Roma (Rome) Renaissance Florence
Italy’s capital has almost 3,000 years of history packed into the narrow, winding streets and majestic piazzas of its historic centre. Nowhere else will you find such a surfeit of artistic riches, from the grandiose ruins of the ancient city to the glories of the Vatican.
Rome's greatest monuments include the civic and religious headquarters of an ancient empire, churches founded during the earliest days of Christianity, and pompous baroque palaces built for the powerful noble families who amassed vast collections of works by the great artists they patronised.
Florence is Renaissance Italy at its civilised best. The most accomplished artists and architects of the period flocked to Florence from all over central Italy to work for the powerful families.
Today, the compact historic centre of Tuscany’s busy capital is a mass of masterpieces from that flourishing era. Beyond the museums and architecture you can explore the markets, food shops and restaurants that make Florence home to the greatest of Italy’s regional culinary traditions.
One of the most painted, filmed and written about cities in the world, Venice is disturbingly beautiful; nothing quite prepares you for that first glimpse of distant domes and spires emerging from the flat, grey waters like a mirage.
Within the city, murky canal watera laps the bases of dreamlike buildings, creating a slightly disorienting, rocking effect enhanced by the gentle rattle of the wind through boats and mooring poles.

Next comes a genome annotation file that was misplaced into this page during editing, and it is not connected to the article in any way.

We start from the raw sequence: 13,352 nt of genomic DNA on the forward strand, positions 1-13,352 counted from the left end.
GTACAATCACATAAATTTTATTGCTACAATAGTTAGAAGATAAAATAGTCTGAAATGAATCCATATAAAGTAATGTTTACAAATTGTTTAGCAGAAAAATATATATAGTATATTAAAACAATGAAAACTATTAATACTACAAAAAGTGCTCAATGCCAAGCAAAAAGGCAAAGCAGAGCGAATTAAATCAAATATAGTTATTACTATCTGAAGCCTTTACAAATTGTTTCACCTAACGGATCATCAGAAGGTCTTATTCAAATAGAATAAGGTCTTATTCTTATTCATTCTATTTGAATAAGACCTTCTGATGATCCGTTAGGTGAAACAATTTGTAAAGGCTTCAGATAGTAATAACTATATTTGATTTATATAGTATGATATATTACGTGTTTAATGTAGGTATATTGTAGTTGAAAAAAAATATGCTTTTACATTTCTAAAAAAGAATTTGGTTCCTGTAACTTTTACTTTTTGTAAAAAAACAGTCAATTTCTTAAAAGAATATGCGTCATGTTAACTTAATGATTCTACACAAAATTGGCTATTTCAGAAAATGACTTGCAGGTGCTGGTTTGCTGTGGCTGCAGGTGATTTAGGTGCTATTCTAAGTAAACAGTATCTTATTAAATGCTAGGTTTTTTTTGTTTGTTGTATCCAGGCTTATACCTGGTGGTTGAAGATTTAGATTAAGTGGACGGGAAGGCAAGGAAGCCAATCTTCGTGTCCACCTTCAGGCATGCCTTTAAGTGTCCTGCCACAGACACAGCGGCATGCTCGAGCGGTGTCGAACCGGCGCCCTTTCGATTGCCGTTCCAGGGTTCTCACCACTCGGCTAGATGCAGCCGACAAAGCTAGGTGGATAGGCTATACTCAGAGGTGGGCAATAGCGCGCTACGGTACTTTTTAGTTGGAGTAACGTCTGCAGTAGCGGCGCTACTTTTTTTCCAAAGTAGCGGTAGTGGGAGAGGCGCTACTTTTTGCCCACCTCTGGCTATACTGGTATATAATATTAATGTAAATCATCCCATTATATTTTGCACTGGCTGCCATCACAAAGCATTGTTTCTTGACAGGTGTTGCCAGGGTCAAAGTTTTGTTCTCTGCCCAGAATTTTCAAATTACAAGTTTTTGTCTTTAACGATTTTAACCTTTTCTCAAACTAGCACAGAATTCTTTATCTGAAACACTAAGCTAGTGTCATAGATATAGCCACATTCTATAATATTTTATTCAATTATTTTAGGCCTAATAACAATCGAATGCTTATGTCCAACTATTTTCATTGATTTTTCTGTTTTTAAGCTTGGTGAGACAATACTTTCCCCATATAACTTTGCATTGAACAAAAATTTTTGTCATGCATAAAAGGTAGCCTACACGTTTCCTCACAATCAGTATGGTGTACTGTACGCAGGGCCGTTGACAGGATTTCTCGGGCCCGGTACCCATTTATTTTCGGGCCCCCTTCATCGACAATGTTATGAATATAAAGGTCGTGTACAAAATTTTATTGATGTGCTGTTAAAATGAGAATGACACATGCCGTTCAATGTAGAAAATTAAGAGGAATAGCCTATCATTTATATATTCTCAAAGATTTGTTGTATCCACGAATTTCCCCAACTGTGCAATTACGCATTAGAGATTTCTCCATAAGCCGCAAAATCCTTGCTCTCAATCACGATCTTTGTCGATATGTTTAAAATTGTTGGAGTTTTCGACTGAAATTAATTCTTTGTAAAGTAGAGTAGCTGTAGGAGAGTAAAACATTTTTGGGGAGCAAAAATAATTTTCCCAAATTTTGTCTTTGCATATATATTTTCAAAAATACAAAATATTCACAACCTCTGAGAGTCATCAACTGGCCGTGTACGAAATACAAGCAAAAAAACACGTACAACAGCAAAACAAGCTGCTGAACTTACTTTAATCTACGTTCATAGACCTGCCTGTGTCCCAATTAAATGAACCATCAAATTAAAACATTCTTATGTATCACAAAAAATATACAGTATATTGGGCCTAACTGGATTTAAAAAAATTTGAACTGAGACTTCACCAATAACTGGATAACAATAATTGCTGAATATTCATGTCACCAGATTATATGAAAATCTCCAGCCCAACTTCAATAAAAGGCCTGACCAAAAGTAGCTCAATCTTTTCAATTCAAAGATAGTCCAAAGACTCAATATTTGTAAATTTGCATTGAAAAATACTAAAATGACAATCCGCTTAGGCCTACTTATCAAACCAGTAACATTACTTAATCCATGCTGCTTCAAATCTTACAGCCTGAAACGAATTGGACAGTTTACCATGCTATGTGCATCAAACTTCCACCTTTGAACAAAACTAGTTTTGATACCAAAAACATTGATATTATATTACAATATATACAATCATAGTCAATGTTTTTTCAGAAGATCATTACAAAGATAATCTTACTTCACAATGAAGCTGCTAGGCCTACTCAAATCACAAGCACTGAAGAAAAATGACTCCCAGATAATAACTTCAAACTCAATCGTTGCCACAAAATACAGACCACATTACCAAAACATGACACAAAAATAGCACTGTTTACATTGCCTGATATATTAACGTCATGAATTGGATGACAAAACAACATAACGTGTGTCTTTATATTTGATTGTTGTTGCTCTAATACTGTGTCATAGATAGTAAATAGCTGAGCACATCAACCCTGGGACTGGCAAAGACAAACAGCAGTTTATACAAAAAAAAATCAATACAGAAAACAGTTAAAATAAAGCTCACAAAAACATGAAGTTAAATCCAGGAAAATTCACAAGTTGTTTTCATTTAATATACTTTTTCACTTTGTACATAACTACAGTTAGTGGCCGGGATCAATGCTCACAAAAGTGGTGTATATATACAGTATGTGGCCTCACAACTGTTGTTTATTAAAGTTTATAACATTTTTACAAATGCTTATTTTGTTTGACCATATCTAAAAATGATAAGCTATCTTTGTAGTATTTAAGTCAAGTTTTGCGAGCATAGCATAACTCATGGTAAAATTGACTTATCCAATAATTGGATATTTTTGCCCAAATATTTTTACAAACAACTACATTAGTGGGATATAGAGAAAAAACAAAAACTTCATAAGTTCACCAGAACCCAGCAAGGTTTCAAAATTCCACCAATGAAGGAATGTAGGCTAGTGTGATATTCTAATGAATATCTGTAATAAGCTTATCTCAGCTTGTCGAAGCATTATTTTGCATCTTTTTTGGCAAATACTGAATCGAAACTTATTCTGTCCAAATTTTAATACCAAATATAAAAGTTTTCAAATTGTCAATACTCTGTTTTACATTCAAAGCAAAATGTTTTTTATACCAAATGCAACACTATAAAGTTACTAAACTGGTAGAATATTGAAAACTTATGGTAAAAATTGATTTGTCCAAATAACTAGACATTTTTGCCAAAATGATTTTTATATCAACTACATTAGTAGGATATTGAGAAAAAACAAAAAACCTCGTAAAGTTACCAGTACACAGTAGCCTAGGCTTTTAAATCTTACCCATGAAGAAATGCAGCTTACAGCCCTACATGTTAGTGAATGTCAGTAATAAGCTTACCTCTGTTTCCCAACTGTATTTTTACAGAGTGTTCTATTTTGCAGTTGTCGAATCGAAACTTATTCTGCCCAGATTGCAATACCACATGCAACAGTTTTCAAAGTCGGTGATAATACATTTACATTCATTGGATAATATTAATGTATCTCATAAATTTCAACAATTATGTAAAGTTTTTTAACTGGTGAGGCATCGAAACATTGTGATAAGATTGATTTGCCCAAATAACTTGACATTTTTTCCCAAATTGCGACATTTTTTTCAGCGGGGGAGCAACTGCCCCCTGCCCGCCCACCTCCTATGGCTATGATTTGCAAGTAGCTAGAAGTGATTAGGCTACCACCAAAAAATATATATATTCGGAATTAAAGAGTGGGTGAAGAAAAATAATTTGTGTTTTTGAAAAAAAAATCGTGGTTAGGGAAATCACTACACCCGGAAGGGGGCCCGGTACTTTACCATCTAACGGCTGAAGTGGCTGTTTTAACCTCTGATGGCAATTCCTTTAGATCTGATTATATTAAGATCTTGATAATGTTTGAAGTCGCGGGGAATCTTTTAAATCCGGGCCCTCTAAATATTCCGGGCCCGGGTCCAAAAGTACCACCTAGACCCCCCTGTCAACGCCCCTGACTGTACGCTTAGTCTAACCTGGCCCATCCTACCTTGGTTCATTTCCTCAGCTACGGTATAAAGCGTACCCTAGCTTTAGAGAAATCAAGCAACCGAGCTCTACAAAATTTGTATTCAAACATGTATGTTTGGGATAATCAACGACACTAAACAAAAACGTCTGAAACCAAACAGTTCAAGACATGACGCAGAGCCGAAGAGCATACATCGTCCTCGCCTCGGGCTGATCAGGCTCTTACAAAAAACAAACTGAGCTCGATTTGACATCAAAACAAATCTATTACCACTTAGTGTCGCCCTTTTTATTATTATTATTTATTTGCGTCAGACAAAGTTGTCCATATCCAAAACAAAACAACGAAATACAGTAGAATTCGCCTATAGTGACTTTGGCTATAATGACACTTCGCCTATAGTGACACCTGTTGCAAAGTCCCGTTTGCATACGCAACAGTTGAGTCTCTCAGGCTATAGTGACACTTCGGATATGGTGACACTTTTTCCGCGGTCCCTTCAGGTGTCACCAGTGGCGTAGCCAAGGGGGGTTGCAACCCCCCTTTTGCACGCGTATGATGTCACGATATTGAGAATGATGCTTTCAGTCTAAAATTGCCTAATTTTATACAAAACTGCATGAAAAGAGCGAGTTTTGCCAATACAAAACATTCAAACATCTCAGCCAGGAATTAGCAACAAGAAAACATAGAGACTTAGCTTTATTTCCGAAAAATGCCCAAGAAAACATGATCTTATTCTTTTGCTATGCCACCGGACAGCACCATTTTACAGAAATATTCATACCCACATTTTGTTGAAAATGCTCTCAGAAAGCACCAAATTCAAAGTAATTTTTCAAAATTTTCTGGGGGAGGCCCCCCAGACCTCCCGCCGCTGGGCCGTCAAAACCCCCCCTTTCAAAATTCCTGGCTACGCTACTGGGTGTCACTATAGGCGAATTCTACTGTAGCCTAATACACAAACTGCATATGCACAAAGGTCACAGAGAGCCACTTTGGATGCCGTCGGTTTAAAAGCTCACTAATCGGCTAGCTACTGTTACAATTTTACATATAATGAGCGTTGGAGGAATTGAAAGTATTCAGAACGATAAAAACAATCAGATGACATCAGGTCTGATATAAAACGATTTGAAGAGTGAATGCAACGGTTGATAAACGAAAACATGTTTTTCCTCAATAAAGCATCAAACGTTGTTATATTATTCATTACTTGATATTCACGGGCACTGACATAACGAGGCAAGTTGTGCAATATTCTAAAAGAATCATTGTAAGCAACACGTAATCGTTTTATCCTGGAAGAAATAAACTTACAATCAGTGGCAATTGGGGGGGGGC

What Rome, Florence and Venice are to romantic, historic Italy, Milan is to stylish, modern Italy. This busy metropolis is Italy’s second largest city and, while Rome is the political capital, Milan can claim to be the capital of business, finance and industry.
For most visitors, Milan means chic Italian fashion, stylish bars and restaurants, bustling streets and the chance of seeing opera in the world-famous Teatro all Scala. However, there is even more to Milan and the city also boasts some splendid art collections and monuments.
The capital of Emilia-Romagna is a cultured, prosperous city of arcaded streets and historic monuments. It has one of the oldest universities in Europe (13th century or earlier), which numbers the inventor of radio, Guglielmo Marconi, among its alumni.
Boasting one of the country’s great medieval cityscapes, and an eye-catching ensemble of red-brick buildings and renaissance towers, Bologna is a wonderful alternative to the north’s more famous cities.